Basic Principles of Concrete Prestressing and its Types

Let’s get back to the basics

A homogenous concrete beam has very low flexural strength and bends under the effect of heavy-weights and with the passage of time. In order to do away with this deficiency of the concrete structures, the beams are provided with steel reinforcements near the bottom to take care of the tensile stresses. Yet, a considerable part of concrete below the neutral axis merely maintains the reinforcement in position, but its tensile strength is neglected in the computation for the flexural strength.
This is where prestressing comes in! Tensile stresses are applied to the tensile reinforcement before applying the external loads, resulting in the generation of compressive stresses in the concrete of the beam. Generally, the tensile stresses instigated by the loads are totally counteracted or absorbed by the compression stresses in the concrete, as a resultant of prestressing.

Principle of prestressing

The most significant principle of prestressing is to counterpoise the stress generated in the tension-bearing portion of a beam generated due to loading. In prestressing technology, prestressed tendons provide a clamping load that generates a compressive stress to balance the tensile stress that the concrete compression member would have else experienced owing to the bending load. Simply put, the internal pressure is the tensile stress produced when a pre-tensioned rod is included between the concrete in order to keep the rod from returning to its original position. Chemical bond between the concrete and the steel makes the process possible.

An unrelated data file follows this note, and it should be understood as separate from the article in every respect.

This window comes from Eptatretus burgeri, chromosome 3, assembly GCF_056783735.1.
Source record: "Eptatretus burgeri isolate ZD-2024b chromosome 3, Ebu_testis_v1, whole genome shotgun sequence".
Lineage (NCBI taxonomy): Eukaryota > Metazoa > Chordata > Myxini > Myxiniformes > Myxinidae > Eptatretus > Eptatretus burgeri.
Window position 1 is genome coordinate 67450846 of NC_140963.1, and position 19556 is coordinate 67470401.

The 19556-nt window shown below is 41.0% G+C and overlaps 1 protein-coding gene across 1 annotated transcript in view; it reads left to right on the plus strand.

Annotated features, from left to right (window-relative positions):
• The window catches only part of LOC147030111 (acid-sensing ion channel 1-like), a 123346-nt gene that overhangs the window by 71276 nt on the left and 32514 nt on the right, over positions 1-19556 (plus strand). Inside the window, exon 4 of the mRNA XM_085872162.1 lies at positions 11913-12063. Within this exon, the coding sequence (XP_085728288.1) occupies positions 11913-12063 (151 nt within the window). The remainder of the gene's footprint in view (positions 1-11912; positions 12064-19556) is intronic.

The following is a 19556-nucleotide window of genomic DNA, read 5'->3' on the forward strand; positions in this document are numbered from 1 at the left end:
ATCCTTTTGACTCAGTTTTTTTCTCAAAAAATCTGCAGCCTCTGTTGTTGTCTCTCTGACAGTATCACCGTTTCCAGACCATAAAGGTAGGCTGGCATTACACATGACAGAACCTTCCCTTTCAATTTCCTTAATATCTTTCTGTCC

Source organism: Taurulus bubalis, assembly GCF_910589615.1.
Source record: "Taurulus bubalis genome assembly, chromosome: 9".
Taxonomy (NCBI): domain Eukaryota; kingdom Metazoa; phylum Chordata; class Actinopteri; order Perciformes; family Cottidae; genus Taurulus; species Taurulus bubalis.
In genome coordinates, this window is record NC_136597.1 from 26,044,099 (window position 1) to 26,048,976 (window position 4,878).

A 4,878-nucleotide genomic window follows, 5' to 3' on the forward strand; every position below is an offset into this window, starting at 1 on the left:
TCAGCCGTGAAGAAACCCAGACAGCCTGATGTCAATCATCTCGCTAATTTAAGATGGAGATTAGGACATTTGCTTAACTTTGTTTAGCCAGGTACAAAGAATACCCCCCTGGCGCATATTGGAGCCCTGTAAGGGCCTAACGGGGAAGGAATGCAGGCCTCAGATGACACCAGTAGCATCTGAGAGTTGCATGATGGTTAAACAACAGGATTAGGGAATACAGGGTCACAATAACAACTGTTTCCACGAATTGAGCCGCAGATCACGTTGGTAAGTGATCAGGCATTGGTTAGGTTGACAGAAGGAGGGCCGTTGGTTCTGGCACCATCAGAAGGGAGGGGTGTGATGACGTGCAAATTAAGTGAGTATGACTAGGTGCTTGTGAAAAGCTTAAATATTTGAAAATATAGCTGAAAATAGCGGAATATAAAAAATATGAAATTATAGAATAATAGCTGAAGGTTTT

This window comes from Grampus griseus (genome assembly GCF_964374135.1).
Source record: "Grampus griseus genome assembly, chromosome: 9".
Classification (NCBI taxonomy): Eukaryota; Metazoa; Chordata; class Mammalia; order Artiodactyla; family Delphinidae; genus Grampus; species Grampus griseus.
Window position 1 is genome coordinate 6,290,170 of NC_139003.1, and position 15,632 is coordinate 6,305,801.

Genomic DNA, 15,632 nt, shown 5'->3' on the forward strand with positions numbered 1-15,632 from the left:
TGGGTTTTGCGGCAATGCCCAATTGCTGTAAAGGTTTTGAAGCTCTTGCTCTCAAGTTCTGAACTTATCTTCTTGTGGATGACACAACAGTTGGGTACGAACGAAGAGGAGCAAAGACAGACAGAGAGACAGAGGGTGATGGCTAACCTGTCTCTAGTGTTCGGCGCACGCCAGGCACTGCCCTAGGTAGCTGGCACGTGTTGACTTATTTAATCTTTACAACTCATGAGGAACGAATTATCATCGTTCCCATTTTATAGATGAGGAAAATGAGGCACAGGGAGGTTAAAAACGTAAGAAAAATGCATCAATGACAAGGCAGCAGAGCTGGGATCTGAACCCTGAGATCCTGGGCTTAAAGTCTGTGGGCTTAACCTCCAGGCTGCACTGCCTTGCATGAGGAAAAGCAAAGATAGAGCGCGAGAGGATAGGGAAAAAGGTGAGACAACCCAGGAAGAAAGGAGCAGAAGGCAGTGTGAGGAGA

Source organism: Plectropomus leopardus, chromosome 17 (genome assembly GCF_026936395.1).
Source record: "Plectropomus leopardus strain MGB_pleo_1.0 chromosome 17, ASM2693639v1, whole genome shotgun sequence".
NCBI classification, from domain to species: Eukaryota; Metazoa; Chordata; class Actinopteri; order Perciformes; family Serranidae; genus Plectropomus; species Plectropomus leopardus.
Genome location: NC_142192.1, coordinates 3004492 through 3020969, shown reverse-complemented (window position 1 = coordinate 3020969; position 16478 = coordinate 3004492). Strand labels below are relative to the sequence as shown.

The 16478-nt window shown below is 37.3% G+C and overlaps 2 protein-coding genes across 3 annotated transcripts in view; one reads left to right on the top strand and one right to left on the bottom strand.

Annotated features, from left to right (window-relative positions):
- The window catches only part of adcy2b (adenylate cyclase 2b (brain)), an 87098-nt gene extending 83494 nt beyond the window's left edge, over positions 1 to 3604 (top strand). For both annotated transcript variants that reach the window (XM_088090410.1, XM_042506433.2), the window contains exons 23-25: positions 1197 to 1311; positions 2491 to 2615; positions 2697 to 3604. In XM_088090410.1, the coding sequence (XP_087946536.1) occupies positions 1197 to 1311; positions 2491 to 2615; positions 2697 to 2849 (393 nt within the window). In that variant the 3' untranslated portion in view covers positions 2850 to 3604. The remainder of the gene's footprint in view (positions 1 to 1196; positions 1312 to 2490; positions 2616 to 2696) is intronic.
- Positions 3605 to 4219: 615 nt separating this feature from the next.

In order to better understand the functioning of prestressing, consider a scenario. Take a rubber band, stretch it a little and put some weight on it; the rubber band sags considerably. Now, stretch the rubber band further, as much as you can (without breaking it) and place the same load on it. This time, the rubber band sags very less (almost negligible). This is the exact same case with prestressing.
Basically, there are two main types of prestressing:

  1. Pre-tensioning
  2. Post tensioning

Let’s discuss both the types of prestressing in brief.
Pre-tensioning: Usually done with precast, pre-tensioning involves tensioning tendons against some abutments before pacing concrete. After the concrete hardens, the tension is released and the tendons try to shrink back to their original lengths. Quite obviously, this isn’t possible as the concrete resists the tendons getting back shorter because of the bong between them. Thus, a compression force is induced in the concrete.

Post-tensioning: On the other hand, metal or plastic ducts are placed inside the concrete before casting. In this process, the tendons are tensioned after the concrete is hardened and has enough strength. The tendon is placed inside the duct, is stressed, and anchored against the concrete. Grout may be injected into the duct later. This can be done either as a precast or cast-in-place.